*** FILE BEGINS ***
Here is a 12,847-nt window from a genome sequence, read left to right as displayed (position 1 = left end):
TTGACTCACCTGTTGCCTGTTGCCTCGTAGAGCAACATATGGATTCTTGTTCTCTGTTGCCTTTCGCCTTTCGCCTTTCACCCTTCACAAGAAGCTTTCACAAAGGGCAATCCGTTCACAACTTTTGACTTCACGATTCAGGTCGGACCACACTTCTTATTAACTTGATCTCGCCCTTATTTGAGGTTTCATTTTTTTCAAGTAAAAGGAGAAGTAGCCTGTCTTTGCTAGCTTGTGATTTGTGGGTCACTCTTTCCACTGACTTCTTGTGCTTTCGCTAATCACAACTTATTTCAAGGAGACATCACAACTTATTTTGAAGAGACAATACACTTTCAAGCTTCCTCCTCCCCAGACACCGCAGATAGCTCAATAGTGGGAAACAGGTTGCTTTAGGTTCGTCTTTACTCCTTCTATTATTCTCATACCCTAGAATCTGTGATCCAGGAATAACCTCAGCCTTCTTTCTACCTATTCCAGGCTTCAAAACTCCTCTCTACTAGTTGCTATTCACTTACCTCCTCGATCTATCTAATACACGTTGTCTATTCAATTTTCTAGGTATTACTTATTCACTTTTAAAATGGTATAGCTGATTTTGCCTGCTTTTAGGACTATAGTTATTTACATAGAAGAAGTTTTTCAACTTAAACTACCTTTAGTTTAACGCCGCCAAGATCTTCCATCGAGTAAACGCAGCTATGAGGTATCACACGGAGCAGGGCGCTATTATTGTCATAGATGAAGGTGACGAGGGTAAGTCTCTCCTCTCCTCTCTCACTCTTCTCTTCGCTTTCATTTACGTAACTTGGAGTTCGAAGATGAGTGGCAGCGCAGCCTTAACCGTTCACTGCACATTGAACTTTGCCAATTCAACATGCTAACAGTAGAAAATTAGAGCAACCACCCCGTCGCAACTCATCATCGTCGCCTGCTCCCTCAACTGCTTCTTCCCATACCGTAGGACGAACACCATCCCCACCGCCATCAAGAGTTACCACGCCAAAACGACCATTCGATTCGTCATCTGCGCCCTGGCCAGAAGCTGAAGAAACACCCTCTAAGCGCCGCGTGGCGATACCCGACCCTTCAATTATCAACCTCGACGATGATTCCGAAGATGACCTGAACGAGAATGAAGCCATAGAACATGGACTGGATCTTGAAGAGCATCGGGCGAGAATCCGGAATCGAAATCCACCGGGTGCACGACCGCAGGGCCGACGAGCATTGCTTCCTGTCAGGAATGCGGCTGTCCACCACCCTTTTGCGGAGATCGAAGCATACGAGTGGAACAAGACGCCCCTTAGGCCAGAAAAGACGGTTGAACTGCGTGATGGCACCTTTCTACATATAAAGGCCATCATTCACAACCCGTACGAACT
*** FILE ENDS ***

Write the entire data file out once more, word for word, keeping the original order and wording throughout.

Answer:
Here is a 12,847-nt window from a genome sequence, read left to right as displayed (position 1 = left end):
TTGACTCACCTGTTGCCTGTTGCCTCGTAGAGCAACATATGGATTCTTGTTCTCTGTTGCCTTTCGCCTTTCGCCTTTCACCCTTCACAAGAAGCTTTCACAAAGGGCAATCCGTTCACAACTTTTGACTTCACGATTCAGGTCGGACCACACTTCTTATTAACTTGATCTCGCCCTTATTTGAGGTTTCATTTTTTTCAAGTAAAAGGAGAAGTAGCCTGTCTTTGCTAGCTTGTGATTTGTGGGTCACTCTTTCCACTGACTTCTTGTGCTTTCGCTAATCACAACTTATTTCAAGGAGACATCACAACTTATTTTGAAGAGACAATACACTTTCAAGCTTCCTCCTCCCCAGACACCGCAGATAGCTCAATAGTGGGAAACAGGTTGCTTTAGGTTCGTCTTTACTCCTTCTATTATTCTCATACCCTAGAATCTGTGATCCAGGAATAACCTCAGCCTTCTTTCTACCTATTCCAGGCTTCAAAACTCCTCTCTACTAGTTGCTATTCACTTACCTCCTCGATCTATCTAATACACGTTGTCTATTCAATTTTCTAGGTATTACTTATTCACTTTTAAAATGGTATAGCTGATTTTGCCTGCTTTTAGGACTATAGTTATTTACATAGAAGAAGTTTTTCAACTTAAACTACCTTTAGTTTAACGCCGCCAAGATCTTCCATCGAGTAAACGCAGCTATGAGGTATCACACGGAGCAGGGCGCTATTATTGTCATAGATGAAGGTGACGAGGGTAAGTCTCTCCTCTCCTCTCTCACTCTTCTCTTCGCTTTCATTTACGTAACTTGGAGTTCGAAGATGAGTGGCAGCGCAGCCTTAACCGTTCACTGCACATTGAACTTTGCCAATTCAACATGCTAACAGTAGAAAATTAGAGCAACCACCCCGTCGCAACTCATCATCGTCGCCTGCTCCCTCAACTGCTTCTTCCCATACCGTAGGACGAACACCATCCCCACCGCCATCAAGAGTTACCACGCCAAAACGACCATTCGATTCGTCATCTGCGCCCTGGCCAGAAGCTGAAGAAACACCCTCTAAGCGCCGCGTGGCGATACCCGACCCTTCAATTATCAACCTCGACGATGATTCCGAAGATGACCTGAACGAGAATGAAGCCATAGAACATGGACTGGATCTTGAAGAGCATCGGGCGAGAATCCGGAATCGAAATCCACCGGGTGCACGACCGCAGGGCCGACGAGCATTGCTTCCTGTCAGGAATGCGGCTGTCCACCACCCTTTTGCGGAGATCGAAGCATACGAGTGGAACAAGACGCCCCTTAGGCCAGAAAAGACGGTTGAACTGCGTGATGGCACCTTTCTACATATAAAGGCCATCATTCACAACCCGTACGAACT